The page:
Jay Bernstein, 68; ‘Star Maker’ for Farrah Fawcett and Suzanne Somers

By Dennis McLellan Times Staff Writer

Jay Bernstein, the flamboyant Hollywood personal manager best known as the “star maker” who launched Farrah Fawcett and Suzanne Somers to fame in the 1970s, has died. He was 68.

Bernstein, a former Hollywood publicist, died Sunday at Cedars-Sinai Medical Center after suffering a stroke, publicist Warren Cowan said. Fawcett, Bernstein’s longtime friend and client, was at his bedside.

For the record:
12:00 AM, May. 10, 2006 For The Record
Los Angeles Times Wednesday May 10, 2006 Home Edition Main News Part A Page 2 National Desk 1 inches; 38 words Type of Material: Correction
Bernstein obituary: The obituary of Hollywood personal manager Jay Bernstein in the May 3 California section misspelled the name of Bernstein’s mother, Nathaline, as Natalie. Also the name of his sister, Jan Riven, was misspelled as Jane Rizen.

“There are no words to express how sad and devastated I am,” Fawcett said in a statement. “I have lost one of my dearest friends and the industry has lost a giant.”

Rolling Stone magazine once said that Bernstein “is famous for making people famous.”


As a publicist in the ‘60s and early ‘70s, his many clients included Sammy Davis Jr., Sally Field, William Holden and Burt Lancaster.

Moving into personal management in 1975, he took on Fawcett and helped turn her into a national phenomenon as one of the original stars of the television series “Charlie’s Angels” and the smiling subject of a famous swimsuit poster.

Bernstein, who reportedly once paid women to throw hotel room keys at singer Tom Jones, never lost his flair for publicity as a personal manager.

In 1985, “Entertainment Tonight” anchor Mary Hart made headlines when she had her legs insured with Lloyd’s of London for $1 million each.


“Jay was instinctively creative in the PR business,” Hart told The Times. “Insuring my legs was Jay’s idea, and people still ask me about it to this day.”

As Somers’ personal manager, Bernstein once rounded up the press in the winter to see Somers at the Central Park skating rink clad in high heels, a mink and a bikini.

Somers told The Times on Tuesday that she had no personal management when the TV series “Three’s Company” began in 1977.

“I was watching what Jay Bernstein did with Farrah Fawcett,” Somers said. “I went to Jay and said, ‘I’ll make a deal with you.’ ”

The deal, she said, was that she would give him all the money she was making during the initial run of “Three’s Company” as a six-week replacement series in exchange for him making her “visible enough” that if the series didn’t make it she could get another job.

“So I invested in him as a manager, and it was a good investment,” Somers said.

The first year after Bernstein took over, Somers said, she was featured on 55 national magazine covers -- and became a household name.

“He told me later he didn’t think I was particularly good-looking and didn’t know if I was talented, but he said he hadn’t seen that kind of passion since Sammy Davis Jr., and that’s why he took the deal.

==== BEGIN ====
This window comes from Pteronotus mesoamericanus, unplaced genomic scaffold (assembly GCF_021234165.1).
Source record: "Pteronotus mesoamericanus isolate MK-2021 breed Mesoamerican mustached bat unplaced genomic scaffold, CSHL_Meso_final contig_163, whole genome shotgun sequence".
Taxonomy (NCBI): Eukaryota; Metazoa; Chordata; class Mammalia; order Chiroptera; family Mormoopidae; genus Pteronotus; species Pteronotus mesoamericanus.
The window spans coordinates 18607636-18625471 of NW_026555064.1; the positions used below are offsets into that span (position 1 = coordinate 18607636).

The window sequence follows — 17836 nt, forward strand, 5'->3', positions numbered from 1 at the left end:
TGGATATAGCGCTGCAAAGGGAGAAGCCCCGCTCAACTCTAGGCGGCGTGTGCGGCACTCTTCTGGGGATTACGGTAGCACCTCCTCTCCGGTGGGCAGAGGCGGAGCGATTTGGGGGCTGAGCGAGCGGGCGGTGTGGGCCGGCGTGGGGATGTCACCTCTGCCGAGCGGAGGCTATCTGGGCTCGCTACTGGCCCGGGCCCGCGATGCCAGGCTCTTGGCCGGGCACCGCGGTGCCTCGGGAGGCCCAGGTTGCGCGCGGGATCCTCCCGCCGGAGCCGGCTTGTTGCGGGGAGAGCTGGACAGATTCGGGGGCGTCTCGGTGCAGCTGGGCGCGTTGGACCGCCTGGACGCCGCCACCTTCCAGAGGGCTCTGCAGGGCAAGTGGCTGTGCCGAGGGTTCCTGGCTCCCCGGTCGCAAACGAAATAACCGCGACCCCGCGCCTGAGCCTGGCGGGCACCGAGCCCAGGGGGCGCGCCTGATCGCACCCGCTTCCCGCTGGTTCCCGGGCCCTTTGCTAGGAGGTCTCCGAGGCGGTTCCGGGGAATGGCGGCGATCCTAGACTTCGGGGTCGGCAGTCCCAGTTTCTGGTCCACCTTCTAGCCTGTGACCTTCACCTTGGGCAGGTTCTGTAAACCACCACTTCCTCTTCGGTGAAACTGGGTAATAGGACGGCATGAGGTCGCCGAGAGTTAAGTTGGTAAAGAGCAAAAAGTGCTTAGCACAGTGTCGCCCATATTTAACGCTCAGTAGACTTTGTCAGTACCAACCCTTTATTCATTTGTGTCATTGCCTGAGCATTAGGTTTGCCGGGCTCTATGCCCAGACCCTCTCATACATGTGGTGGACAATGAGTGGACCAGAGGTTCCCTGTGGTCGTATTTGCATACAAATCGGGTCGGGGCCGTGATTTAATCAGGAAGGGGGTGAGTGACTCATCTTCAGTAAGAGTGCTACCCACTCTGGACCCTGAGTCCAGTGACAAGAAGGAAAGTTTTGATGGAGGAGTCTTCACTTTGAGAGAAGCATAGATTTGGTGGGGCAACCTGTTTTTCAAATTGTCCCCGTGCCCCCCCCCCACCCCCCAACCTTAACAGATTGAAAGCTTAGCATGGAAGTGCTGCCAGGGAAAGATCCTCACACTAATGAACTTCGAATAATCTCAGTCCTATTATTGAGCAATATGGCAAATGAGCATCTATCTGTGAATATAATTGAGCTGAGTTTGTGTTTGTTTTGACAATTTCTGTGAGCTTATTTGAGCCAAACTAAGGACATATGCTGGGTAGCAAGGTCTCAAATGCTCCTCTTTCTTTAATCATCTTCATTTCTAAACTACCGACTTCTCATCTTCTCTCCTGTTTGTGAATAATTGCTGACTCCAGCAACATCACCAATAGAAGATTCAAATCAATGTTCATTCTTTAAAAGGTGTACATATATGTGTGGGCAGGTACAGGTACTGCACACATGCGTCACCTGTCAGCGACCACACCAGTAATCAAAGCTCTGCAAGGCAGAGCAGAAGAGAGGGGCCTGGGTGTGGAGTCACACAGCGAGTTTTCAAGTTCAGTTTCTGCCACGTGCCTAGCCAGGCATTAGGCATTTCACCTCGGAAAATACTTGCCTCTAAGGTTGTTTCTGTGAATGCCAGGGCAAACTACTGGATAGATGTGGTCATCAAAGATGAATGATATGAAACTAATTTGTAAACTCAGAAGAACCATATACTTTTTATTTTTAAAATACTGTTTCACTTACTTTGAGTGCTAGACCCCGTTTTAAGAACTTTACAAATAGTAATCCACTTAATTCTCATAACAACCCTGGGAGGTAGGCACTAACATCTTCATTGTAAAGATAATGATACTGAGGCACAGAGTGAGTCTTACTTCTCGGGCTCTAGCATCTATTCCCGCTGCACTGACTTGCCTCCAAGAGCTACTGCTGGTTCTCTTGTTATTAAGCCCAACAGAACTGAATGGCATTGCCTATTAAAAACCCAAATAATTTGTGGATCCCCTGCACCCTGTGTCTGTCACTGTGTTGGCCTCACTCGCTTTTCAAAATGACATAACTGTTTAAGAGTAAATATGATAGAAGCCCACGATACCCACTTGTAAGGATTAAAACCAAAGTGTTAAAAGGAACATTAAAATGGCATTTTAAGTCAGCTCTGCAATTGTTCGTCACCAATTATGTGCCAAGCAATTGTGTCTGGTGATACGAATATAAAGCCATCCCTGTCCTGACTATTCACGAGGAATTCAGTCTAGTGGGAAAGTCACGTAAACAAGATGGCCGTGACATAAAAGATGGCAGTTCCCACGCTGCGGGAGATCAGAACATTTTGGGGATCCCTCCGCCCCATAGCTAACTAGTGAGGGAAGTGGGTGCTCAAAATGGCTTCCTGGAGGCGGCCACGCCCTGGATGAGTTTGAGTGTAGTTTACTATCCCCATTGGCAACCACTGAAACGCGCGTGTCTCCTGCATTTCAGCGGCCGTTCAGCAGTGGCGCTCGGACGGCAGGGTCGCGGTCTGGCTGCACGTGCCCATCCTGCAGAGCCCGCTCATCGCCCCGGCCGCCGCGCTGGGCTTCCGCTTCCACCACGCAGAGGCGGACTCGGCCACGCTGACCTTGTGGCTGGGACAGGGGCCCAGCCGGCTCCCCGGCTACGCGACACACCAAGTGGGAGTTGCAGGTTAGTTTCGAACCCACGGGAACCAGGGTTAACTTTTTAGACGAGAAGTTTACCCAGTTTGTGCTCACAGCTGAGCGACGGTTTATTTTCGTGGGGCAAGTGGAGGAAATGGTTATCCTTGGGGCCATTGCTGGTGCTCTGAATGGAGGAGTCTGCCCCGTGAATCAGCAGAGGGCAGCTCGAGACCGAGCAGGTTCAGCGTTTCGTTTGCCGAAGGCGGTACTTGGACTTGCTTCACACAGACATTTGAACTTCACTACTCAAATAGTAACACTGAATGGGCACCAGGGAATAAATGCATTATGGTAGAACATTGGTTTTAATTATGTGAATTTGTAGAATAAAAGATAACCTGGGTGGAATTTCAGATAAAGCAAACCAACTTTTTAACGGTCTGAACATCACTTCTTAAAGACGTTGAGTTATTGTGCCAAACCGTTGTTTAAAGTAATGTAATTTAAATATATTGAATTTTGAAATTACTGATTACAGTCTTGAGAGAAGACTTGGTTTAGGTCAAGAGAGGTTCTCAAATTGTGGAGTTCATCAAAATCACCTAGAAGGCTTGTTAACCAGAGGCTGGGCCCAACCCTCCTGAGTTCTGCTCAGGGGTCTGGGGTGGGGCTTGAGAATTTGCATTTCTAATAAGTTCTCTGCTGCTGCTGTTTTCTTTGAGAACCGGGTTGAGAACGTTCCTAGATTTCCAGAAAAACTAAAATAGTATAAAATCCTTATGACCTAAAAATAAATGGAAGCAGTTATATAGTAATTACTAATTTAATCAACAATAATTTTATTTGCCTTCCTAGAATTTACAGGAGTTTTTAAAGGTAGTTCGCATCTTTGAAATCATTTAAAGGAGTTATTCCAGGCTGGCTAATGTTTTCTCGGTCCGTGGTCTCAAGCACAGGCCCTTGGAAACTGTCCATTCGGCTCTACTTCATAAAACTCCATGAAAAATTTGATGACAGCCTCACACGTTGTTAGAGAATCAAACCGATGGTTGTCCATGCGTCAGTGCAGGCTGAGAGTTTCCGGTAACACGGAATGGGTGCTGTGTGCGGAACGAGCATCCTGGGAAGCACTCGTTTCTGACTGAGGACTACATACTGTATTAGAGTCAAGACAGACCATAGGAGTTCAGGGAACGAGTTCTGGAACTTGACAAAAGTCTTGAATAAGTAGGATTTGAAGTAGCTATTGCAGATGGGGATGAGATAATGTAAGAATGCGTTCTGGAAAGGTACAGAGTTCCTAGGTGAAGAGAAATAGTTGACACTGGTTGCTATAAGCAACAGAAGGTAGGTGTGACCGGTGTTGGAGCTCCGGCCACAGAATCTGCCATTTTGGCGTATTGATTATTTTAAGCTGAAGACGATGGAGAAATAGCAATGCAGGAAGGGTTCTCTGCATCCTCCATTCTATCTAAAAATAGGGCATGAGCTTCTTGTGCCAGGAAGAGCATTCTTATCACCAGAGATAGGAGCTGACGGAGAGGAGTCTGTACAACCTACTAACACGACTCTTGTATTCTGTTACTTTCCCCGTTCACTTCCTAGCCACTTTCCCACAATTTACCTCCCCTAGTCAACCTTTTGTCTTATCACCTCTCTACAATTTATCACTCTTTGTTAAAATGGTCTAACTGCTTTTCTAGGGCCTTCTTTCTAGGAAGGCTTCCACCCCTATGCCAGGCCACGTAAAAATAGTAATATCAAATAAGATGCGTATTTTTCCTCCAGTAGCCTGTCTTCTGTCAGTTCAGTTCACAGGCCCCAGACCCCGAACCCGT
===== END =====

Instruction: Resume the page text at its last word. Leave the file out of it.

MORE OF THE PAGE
“Jay was a dealmaker, and Jay loved a deal,” Somers said.

Bernstein also carved out a niche as a producer. Among his credits as an executive producer are the TV series “Bring ‘Em Back Alive,” “Houston Knights"and the various Mike Hammer series and TV movies starring Stacy Keach as the hard-boiled private eye -- as well as the movies “Sunburn,” starring Fawcett, and “Nothing Personal,” starring Somers.

Bernstein was as colorful as many of the stars he managed.

He was known for carrying jeweled walking sticks -- he had hundreds of canes -- and for wearing a loaded handgun.

He also was a big-game hunter and a scuba diver who married model Cabrina Finn underwater in 1993 for a segment of TV’s “Lifestyles of the Rich and Famous.” They were divorced two years later.

“He was a man’s man,” said Edward Lozzi, a publicity consultant to Bernstein on “Public Defender,” a TV series that Bernstein was developing at the time of his death.

“He loved women, and he never went anywhere unless there was a beautiful girl hanging off his arm,” Lozzi said. “He was probably one of the most well-dressed guys I’ve ever known” and often wore socks that matched the lining of his custom-tailored suits.

But the canes and the other flamboyant parts of his life were only one aspect of Bernstein, said former agent Bob Cambridge, a friend.


“The real aspect of Jay Bernstein was he was one of the people in Hollywood that was equal to the studios,” Cambridge said. “When he walked into a room, the studios treated him with utmost respect and fear because they knew they had to negotiate with the guy.”

Bernstein was born June 7, 1937, in Oklahoma City. Growing up, he lived vicariously through such screen heroes as Alan Ladd, Tyrone Power and Clark Gable, whose Beverly Hills home he later owned.

After heading to Southern California and graduating from Pomona College, he got a job in the mail room at the William Morris talent agency and then worked for several years at Rogers & Cowan public relations. He formed his own PR company in 1962.

Bernstein is survived by his daughter, Amber; his sister, Jane Rizen; and his mother, Natalie Bernstein.